17. O’Neill CA, Halliwell B, van der Vliet A, Davis PA, Packer L, Tritschler H, Strohman WJ, Rieland T, Cross CE, Reznick AZ: Aldehyde-induced protein modifications in human plasma: Protection by glutathione and dihydrolipoic acid. J Lab Clin Med 1994;124:359–370.
  18. Anderson MM, Hazen SL, Hsu FF, Heinecke JW: Human neutrophils employ the myeloperoxidase-hydrogen peroxide-chloride system to convert hydroxy-amino acids into glycolaldehyde, 2-hydroxypropanal and acrolein. J Clin Invest 1997;99:424–432.
    External Resources
  19. Hazen SL, Gaut JP, Hsu FF, Crowley JR, d’Avignon A, Heinecke JW: p-Hydroxyphenylacetaldehyde, the major product of L-tyrosine oxidation by the myeloperoxidase-H2O2-chloride system of phagocytes, covalently modifies ε-amino groups of protein lysine residues. J Biol Chem 1997;272:16990–16996.
  20. Stenvinkel P, Heimburger O, Paultre F, Diczfalusy U, Wang T, Berglund L, Jogestrand T: Strong association between malnutrition, inflammation, and atherosclerosis in chronic renal failure. Kidney Int 1999;51:1899–1911.
  21. Ward RA, McLeish KR: Polymorphonuclear leukocyte oxidative burst is enhanced in patients with chronic renal insufficiency. J Am Soc Nephrol 1995;5:1697–1702.
  22. Ward RA: Phagocytic cell function as an index of biocompatibility. Nephrol Dial Transplant 1994;9:46–56.
    External Resources
  23. Cheung AK: Biocompatibility of dialysis membranes. J Am Soc Nephrol 1990;1:150–161.
  24. Ellman GL: Tissue sulfhydryl groups. Arch Biochem Biophys 1959;82:70–77.
  25. Hu ML, Louie S, Cross CE, Motchnik P, Halliwell B: Antioxidant protection against hypochlorous acid in human plasma. J Lab Clin Med 1993;121:257–262.
  26. Bohlen P, Stein S, Dairman W, Udenfriend S: Fluorometric assay of proteins in the nanogram range. Arch Biochem Biophys 1973;155:213–220.
    External Resources
  27. Davies KJA, Delsignore ME, Lin SW: Protein damage and degradation by oxygen radicals. II. Modification of amino acids. J Biol Chem 1987;262:9902–9907.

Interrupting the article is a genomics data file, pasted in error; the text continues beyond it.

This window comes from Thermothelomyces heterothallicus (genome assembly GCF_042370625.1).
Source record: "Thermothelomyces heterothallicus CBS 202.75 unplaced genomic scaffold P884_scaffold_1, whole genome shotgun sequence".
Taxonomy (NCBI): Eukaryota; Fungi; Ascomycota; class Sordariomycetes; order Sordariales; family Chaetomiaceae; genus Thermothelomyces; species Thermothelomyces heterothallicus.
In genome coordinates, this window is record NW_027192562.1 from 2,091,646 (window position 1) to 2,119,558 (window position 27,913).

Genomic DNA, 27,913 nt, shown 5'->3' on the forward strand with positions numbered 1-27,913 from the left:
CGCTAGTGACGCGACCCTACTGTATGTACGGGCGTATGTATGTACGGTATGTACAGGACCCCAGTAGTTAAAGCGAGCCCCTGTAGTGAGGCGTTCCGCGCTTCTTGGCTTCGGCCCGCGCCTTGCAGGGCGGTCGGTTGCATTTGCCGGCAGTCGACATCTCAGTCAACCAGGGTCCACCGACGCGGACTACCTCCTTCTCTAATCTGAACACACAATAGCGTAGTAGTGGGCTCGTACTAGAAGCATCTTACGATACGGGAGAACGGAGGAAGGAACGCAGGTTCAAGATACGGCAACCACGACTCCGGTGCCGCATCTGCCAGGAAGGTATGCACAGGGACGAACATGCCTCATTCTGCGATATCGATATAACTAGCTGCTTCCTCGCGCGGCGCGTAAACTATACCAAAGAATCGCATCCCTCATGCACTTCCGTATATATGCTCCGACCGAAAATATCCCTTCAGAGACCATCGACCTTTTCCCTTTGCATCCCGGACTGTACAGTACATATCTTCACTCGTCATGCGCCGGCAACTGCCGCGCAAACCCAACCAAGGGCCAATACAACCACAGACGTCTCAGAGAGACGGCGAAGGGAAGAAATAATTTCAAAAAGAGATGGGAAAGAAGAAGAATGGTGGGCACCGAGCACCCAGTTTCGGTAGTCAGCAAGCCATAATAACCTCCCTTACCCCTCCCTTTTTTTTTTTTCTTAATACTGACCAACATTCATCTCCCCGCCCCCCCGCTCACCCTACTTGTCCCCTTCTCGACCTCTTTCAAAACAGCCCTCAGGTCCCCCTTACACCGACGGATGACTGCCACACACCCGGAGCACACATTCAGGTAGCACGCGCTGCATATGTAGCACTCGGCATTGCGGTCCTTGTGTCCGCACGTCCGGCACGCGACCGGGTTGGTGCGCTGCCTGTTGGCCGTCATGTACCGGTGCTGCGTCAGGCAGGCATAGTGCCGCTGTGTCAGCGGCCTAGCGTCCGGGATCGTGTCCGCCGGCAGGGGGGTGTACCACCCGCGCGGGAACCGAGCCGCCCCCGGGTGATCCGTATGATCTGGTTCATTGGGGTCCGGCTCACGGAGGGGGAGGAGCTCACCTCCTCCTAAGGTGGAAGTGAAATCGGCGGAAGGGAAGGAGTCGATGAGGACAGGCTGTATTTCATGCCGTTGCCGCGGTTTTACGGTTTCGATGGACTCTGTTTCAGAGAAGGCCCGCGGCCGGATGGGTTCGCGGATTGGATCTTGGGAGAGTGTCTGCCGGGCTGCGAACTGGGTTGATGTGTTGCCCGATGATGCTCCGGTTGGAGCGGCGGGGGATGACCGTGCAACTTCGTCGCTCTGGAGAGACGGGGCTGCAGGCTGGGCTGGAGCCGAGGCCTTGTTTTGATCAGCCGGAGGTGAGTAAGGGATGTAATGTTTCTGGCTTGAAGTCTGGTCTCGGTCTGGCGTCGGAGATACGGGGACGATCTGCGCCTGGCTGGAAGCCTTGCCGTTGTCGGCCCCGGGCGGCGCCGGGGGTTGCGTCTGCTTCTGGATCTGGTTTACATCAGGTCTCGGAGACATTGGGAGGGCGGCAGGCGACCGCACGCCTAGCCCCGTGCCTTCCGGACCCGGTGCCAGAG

28. Arnhold J, Hammerschmidt S, Wagner M, Meuller S, Arnold K, Grimm E: On the action of hypochlorite in human serum albumin. Biomed Biochim Acta 1990;49:991–997.
  29. Levine RL, Garland D, Oliver CN, Amici A, Climent I, Anke GL, Bong-Whan A, Shaltiel S, Stadtman ER: Determination of carbonyl content in oxidatively modified proteins. Methods Enzymol 1990;189:464–478.
  30. Hu ML, Tappel A: Potentiation of oxidative damage to proteins by ultraviolet-A and protection by antioxidants. Photochem Photobiol 1992;56:357–363.
    External Resources
  31. Reznick AZ, Cross CE, Hu ML, Suzuki YJ, Khwarja S, Safadi A, Motchnik PA, Packer L, Halliwell B: Modification of plasma proteins by cigarette smoke as measured by protein carbonyl formation. Biochem J 1992;286:607–611.
  32. Himmelfarb J, McMonagle E, McMenamin E: Plasma protein thiol oxidation and carbonyl formation in chronic renal failure. Kidney Int (accepted).

Article / Publication Details

Published online: December 28, 2000
Issue release date: 2001

Number of Print Pages: 6
Number of Figures: 0
Number of Tables: 0

ISSN: 0253-5068 (Print)
eISSN: 1421-9735 (Online)

For additional information: https://www.karger.com/BPU


Copyright / Drug Dosage / Disclaimer

Copyright: All rights reserved. No part of this publication may be translated into other languages, reproduced or utilized in any form or by any means, electronic or mechanical, including photocopying, recording, microcopying, or by any information storage and retrieval system, without permission in writing from the publisher.
Drug Dosage: The authors and the publisher have exerted every effort to ensure that drug selection and dosage set forth in this text are in accord with current recommendations and practice at the time of publication. However, in view of ongoing research, changes in government regulations, and the constant flow of information relating to drug therapy and drug reactions, the reader is urged to check the package insert for each drug for any changes in indications and dosage and for added warnings and precautions. This is particularly important when the recommended agent is a new and/or infrequently employed drug.
Disclaimer: The statements, opinions and data contained in this publication are solely those of the individual authors and contributors and not of the publishers and the editor(s). The appearance of advertisements or/and product references in the publication is not a warranty, endorsement, or approval of the products or services advertised or of their effectiveness, quality or safety. The publisher and the editor(s) disclaim responsibility for any injury to persons or property resulting from any ideas, methods, instructions or products referred to in the content or advertisements.